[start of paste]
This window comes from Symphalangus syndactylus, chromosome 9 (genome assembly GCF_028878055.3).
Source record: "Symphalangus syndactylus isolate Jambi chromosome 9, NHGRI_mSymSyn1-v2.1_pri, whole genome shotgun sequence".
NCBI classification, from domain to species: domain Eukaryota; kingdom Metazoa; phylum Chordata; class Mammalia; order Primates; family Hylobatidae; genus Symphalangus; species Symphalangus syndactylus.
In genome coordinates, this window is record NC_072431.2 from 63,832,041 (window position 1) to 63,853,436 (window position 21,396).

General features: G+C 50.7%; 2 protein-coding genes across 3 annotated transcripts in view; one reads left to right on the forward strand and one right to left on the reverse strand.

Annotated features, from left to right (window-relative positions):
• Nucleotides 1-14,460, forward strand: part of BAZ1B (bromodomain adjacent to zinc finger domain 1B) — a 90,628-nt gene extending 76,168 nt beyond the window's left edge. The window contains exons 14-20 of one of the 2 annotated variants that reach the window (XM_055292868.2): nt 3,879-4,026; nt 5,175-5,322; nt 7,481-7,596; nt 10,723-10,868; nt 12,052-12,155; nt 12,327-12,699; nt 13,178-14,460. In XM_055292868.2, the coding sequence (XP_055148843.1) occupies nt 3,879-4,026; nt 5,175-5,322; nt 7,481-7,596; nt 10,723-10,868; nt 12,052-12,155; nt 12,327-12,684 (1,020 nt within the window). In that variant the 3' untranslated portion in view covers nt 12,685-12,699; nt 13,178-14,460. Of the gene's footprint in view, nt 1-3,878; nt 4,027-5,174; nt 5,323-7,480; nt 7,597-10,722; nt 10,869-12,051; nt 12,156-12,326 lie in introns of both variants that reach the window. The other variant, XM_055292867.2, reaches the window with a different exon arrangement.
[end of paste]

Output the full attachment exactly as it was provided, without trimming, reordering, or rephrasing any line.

This window comes from Symphalangus syndactylus, chromosome 9 (genome assembly GCF_028878055.3).
Source record: "Symphalangus syndactylus isolate Jambi chromosome 9, NHGRI_mSymSyn1-v2.1_pri, whole genome shotgun sequence".
NCBI classification, from domain to species: domain Eukaryota; kingdom Metazoa; phylum Chordata; class Mammalia; order Primates; family Hylobatidae; genus Symphalangus; species Symphalangus syndactylus.
In genome coordinates, this window is record NC_072431.2 from 63,832,041 (window position 1) to 63,853,436 (window position 21,396).

General features: G+C 50.7%; 2 protein-coding genes across 3 annotated transcripts in view; one reads left to right on the forward strand and one right to left on the reverse strand.

Annotated features, from left to right (window-relative positions):
• Nucleotides 1-14,460, forward strand: part of BAZ1B (bromodomain adjacent to zinc finger domain 1B) — a 90,628-nt gene extending 76,168 nt beyond the window's left edge. The window contains exons 14-20 of one of the 2 annotated variants that reach the window (XM_055292868.2): nt 3,879-4,026; nt 5,175-5,322; nt 7,481-7,596; nt 10,723-10,868; nt 12,052-12,155; nt 12,327-12,699; nt 13,178-14,460. In XM_055292868.2, the coding sequence (XP_055148843.1) occupies nt 3,879-4,026; nt 5,175-5,322; nt 7,481-7,596; nt 10,723-10,868; nt 12,052-12,155; nt 12,327-12,684 (1,020 nt within the window). In that variant the 3' untranslated portion in view covers nt 12,685-12,699; nt 13,178-14,460. Of the gene's footprint in view, nt 1-3,878; nt 4,027-5,174; nt 5,323-7,480; nt 7,597-10,722; nt 10,869-12,051; nt 12,156-12,326 lie in introns of both variants that reach the window. The other variant, XM_055292867.2, reaches the window with a different exon arrangement.